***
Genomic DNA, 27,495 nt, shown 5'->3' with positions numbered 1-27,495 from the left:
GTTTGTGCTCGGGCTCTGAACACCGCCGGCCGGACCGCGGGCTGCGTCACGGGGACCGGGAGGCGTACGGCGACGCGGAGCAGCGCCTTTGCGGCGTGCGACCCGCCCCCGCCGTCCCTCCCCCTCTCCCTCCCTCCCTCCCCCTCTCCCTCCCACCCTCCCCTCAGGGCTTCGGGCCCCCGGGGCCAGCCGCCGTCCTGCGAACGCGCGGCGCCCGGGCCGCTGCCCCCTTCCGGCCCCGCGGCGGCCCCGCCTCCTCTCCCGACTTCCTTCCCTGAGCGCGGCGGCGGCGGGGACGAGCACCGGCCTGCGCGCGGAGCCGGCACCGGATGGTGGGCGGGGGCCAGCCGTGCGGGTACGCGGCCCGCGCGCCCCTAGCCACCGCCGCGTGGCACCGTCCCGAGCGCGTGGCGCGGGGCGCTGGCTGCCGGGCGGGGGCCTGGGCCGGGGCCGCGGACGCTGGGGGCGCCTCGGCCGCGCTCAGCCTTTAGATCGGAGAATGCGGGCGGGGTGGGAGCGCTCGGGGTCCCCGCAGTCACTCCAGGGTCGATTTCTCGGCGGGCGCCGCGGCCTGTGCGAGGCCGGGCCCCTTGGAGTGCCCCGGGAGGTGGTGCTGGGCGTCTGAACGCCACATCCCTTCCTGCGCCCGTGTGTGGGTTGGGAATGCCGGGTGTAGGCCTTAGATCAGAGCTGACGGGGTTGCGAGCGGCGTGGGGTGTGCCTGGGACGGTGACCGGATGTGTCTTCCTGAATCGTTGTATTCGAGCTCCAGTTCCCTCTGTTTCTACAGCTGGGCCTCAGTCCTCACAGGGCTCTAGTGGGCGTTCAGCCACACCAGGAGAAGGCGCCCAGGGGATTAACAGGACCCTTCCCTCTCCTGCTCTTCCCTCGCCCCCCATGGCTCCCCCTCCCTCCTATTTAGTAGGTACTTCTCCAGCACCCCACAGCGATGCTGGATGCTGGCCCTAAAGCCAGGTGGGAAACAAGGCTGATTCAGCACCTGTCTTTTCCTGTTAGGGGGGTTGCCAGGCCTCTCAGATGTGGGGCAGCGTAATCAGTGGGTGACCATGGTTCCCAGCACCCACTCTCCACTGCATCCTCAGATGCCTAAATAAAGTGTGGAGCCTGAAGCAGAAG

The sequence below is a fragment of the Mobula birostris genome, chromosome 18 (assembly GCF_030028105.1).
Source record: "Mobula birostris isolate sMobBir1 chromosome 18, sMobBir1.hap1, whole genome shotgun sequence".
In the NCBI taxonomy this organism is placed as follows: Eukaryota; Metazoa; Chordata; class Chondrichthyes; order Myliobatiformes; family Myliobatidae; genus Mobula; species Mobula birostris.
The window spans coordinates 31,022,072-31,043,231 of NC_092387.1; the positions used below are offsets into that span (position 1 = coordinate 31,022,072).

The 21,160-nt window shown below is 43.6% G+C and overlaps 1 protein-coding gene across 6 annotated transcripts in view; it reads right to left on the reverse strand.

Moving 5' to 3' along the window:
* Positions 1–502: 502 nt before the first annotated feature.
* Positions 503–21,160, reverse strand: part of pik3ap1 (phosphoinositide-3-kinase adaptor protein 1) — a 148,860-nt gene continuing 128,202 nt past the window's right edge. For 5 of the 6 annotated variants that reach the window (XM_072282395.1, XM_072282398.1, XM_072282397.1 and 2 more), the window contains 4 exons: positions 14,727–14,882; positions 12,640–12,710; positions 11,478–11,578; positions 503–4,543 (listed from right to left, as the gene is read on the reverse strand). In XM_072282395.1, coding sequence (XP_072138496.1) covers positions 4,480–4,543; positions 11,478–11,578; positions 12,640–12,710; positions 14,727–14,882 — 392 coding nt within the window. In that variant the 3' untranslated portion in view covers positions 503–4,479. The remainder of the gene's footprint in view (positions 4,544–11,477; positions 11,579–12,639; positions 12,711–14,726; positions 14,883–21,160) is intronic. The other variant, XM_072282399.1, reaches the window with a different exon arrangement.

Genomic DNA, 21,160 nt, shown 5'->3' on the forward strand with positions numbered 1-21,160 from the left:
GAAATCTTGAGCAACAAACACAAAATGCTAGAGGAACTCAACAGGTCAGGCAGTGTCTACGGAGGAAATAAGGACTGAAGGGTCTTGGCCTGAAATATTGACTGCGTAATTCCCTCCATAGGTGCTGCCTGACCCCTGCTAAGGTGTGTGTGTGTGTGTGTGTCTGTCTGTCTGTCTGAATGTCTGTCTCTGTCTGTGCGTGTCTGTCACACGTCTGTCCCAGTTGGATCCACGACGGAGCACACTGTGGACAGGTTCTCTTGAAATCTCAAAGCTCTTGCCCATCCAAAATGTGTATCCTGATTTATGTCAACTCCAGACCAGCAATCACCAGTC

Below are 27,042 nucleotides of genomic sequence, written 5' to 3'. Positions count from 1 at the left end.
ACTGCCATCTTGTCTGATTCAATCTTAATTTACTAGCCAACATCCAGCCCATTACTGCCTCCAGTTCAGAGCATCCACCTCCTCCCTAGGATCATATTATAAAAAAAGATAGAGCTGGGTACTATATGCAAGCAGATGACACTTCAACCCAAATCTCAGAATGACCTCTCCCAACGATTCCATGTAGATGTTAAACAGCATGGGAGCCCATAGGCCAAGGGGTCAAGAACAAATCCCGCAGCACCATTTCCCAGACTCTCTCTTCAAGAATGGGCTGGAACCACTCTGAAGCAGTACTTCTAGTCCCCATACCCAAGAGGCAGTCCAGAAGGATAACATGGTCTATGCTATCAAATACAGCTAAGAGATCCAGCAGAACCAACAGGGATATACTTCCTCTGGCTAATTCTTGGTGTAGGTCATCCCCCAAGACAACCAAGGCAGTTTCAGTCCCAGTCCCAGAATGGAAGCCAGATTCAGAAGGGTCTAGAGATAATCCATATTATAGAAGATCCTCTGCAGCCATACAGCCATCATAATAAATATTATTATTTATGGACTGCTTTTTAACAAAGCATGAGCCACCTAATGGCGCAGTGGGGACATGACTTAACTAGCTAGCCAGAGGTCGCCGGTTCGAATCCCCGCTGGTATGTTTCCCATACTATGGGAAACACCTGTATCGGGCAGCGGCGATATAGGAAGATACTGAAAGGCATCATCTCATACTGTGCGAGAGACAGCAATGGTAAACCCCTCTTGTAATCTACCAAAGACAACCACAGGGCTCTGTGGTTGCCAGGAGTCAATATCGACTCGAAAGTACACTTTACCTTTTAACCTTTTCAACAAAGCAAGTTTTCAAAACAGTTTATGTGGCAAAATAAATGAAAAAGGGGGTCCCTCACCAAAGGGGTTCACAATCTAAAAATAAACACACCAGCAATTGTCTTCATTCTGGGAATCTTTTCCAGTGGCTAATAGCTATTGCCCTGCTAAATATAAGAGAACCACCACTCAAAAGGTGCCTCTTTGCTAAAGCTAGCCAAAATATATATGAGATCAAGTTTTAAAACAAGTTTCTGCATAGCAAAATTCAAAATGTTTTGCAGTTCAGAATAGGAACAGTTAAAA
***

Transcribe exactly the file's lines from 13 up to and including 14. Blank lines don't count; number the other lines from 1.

Below are 27,042 nucleotides of genomic sequence, written 5' to 3'. Positions count from 1 at the left end.
ACTGCCATCTTGTCTGATTCAATCTTAATTTACTAGCCAACATCCAGCCCATTACTGCCTCCAGTTCAGAGCATCCACCTCCTCCCTAGGATCATATTATAAAAAAAGATAGAGCTGGGTACTATATGCAAGCAGATGACACTTCAACCCAAATCTCAGAATGACCTCTCCCAACGATTCCATGTAGATGTTAAACAGCATGGGAGCCCATAGGCCAAGGGGTCAAGAACAAATCCCGCAGCACCATTTCCCAGACTCTCTCTTCAAGAATGGGCTGGAACCACTCTGAAGCAGTACTTCTAGTCCCCATACCCAAGAGGCAGTCCAGAAGGATAACATGGTCTATGCTATCAAATACAGCTAAGAGATCCAGCAGAACCAACAGGGATATACTTCCTCTGGCTAATTCTTGGTGTAGGTCATCCCCCAAGACAACCAAGGCAGTTTCAGTCCCAGTCCCAGAATGGAAGCCAGATTCAGAAGGGTCTAGAGATAATCCATATTATAGAAGATCCTCTGCAGCCATACAGCCATCATAATAAATATTATTATTTATGGACTGCTTTTTAACAAAGCATGAGCCACCTAATGGCGCAGTGGGGACATGACTTAACTAGCTAGCCAGAGGTCGCCGGTTCGAATCCCCGCTGGTATGTTTCCCATACTATGGGAAACACCTGTATCGGGCAGCGGCGATATAGGAAGATACTGAAAGGCATCATCTCATACTGTGCGAGAGACAGCAATGGTAAACCCCTCTTGTAATCTACCAAAGACAACCACAGGGCTCTGTGGTTGCCAGGAGTCAATATCGACTCGAAAGTACACTTTACCTTTTAACCTTTTCAACAAAGCAAGTTTTCAAAACAGTTTATGTGGCAAAATAAATGAAAAAGGGGGTCCCTCACCAAAGGGGTTCACAATCTAAAAATAAACACACCAGCAATTGTCTTCATTCTGGGAATCTTTTCCAGTGGCTAATAGCTATTGCCCTGCTAAATATAAGAGAACCACCACTCAAAAGGTGCCTCTTTGCTAAAGCTAGCCAAAATATATATGAGATCAAGTTTTAAAACAAGTTTCTGCATAGCAAAATTCAAAATGTTTTGCAGTTCAGAATAGGAACAGTTAAAA